- Excellent controllability of VAH selectivity via separate control of gas-sensing and catalytic oxidation reactions: In contrast to conventional single-layered sensors consisting of sensing materials that are uniformly doped/loaded with catalytic materials, the CeO2-coated bilayer sensor can separate the sensing and catalytic reactions into independent processes, which provides excellent controllability for gas selectivity as well as completely new functionality.
- Elucidation of the mechanism underlying ultraselective VAH detection: The catalytic oxidation of gas into non- or less- reactive forms has been suggested as the reasons for the suppression of interfering gases, which are experimentally verified by the ppm-level gas analysis using proton transfer reaction–quadrupole mass spectrometer. Furthermore, we thoroughly investigated the effects of the sensing film, catalytic overlayer materials, and bilayer film configuration on VAH detection to elucidate the sensing mechanism underlying the exclusive detection of aromatic BTEXS gases.
- General strategy for designing high-performance oxide chemiresistors exhibiting negligible cross-responses to interferants: The coating of the CeO2 overlayer on the sensing film effectively reduced the cross-responses to non-aromatic interference for the diverse compositions and morphologies for sensing films using SnO2, Pt–SnO2, Au–SnO2, In2O3, Rh–In2O3, Au–In2O3, WO3, ZnO, and hierarchically porous Rh–SnO2, verifying the general validity of the catalytic filtering CeO2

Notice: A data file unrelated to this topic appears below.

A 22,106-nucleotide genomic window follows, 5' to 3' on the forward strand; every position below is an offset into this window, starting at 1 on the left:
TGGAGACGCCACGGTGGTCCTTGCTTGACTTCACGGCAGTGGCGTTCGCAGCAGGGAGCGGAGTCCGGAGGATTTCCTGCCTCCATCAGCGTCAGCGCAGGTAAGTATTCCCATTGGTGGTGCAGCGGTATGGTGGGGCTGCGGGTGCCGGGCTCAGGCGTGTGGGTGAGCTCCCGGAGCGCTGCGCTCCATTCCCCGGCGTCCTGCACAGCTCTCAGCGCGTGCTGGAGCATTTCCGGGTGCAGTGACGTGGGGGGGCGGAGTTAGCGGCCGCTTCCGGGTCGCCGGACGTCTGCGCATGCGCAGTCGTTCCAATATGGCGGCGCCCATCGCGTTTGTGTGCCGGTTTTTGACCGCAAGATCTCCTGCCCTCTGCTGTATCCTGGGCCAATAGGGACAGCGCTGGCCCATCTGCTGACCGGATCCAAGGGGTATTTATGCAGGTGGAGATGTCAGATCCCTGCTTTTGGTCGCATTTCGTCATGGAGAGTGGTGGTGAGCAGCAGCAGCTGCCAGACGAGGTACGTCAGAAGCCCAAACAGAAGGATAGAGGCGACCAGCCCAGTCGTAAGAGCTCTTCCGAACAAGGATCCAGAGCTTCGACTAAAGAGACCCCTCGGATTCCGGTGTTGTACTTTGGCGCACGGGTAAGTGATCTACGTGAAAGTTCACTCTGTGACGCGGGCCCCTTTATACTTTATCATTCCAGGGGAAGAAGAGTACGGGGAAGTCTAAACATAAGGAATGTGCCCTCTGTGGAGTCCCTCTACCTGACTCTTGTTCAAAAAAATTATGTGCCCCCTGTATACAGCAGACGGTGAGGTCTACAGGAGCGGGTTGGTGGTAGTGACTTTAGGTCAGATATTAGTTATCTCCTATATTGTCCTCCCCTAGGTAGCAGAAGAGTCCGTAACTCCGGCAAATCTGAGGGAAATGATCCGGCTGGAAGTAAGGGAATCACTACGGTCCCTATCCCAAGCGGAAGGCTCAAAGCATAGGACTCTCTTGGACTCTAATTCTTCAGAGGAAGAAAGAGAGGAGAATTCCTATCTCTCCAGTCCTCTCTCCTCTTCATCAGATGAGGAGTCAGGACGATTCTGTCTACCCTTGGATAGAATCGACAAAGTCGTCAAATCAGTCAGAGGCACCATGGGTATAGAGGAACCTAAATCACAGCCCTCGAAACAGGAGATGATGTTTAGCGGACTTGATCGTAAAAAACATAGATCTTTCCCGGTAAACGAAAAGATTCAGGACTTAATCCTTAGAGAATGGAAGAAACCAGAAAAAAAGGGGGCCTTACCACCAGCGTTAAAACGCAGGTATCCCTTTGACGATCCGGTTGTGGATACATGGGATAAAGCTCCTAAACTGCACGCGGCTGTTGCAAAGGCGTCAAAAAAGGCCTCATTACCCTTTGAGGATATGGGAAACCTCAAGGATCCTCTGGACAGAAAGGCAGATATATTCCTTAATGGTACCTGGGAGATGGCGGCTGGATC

- Quantitative and discriminative VAH characterization using sensor array: To date, the sensors and sensor arrays have been used to discriminate the aromatic compounds but do not provide the quantification of gas concentration. However, aromatic BTEXS and nonaromatic gases were clearly identified and classified into 5 nonoverlapping clusters, even at various concentrations (e.g., 1, 2.5, and 5 ppm), through principal component analysis using a sensor array exhibiting different partial selectivities and negligible cross-responses to specific aromatic and interfering gases, enabling the discriminative quantification and composition analysis of VAHs under defined atmosphere. Accordingly, the tailoring of gas sensing characteristics using bilayer design provides a facile solution for rational design of high performance gas sensors and electronic noses with new functionalities such as indoor air quality monitoring, leak detection in petroleum industry, the monitoring of air pollution in the congested area and the assessment of air quality at gas station.
Please note that, during the past 5 decades since the discovery of oxide semiconductor gas sensors in 1960s, ultraselective and ultrasensitive detection of VAHs has been a significant challenge despite strong demand from the sensor industry for personalized air solutions. This challenge emanates from a simple sensing algorithm based on the charge transfer between the analyte gas and sensing surface often leads to a lack of gas selectivity even in the presence of oxides or noble-metal catalysts; the issue is even more important for detecting stable low-reactivity gases such as VAHs. Addressing this issue, this work reports the development of a rational and facile strategy for ultraselectively and ultrasensitively detecting traces of aromatic BTEXS gases utilizing a bilayer sensor designed with a catalytic filtering layer.